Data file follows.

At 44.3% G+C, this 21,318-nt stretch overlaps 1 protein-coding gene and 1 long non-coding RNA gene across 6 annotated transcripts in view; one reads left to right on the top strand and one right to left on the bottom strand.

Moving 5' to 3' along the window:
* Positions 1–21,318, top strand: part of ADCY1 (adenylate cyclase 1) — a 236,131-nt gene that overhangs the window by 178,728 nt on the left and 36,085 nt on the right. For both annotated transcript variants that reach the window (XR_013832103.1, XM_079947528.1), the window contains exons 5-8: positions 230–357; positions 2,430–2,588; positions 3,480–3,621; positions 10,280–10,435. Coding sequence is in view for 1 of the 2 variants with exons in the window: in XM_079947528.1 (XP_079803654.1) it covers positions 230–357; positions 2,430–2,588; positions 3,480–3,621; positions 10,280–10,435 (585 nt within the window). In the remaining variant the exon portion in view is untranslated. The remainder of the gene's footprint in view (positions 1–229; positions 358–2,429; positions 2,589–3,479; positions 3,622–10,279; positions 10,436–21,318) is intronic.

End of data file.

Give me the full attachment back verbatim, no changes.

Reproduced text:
At 44.3% G+C, this 21,318-nt stretch overlaps 1 protein-coding gene and 1 long non-coding RNA gene across 6 annotated transcripts in view; one reads left to right on the top strand and one right to left on the bottom strand.

Moving 5' to 3' along the window:
* Positions 1–21,318, top strand: part of ADCY1 (adenylate cyclase 1) — a 236,131-nt gene that overhangs the window by 178,728 nt on the left and 36,085 nt on the right. For both annotated transcript variants that reach the window (XR_013832103.1, XM_079947528.1), the window contains exons 5-8: positions 230–357; positions 2,430–2,588; positions 3,480–3,621; positions 10,280–10,435. Coding sequence is in view for 1 of the 2 variants with exons in the window: in XM_079947528.1 (XP_079803654.1) it covers positions 230–357; positions 2,430–2,588; positions 3,480–3,621; positions 10,280–10,435 (585 nt within the window). In the remaining variant the exon portion in view is untranslated. The remainder of the gene's footprint in view (positions 1–229; positions 358–2,429; positions 2,589–3,479; positions 3,622–10,279; positions 10,436–21,318) is intronic.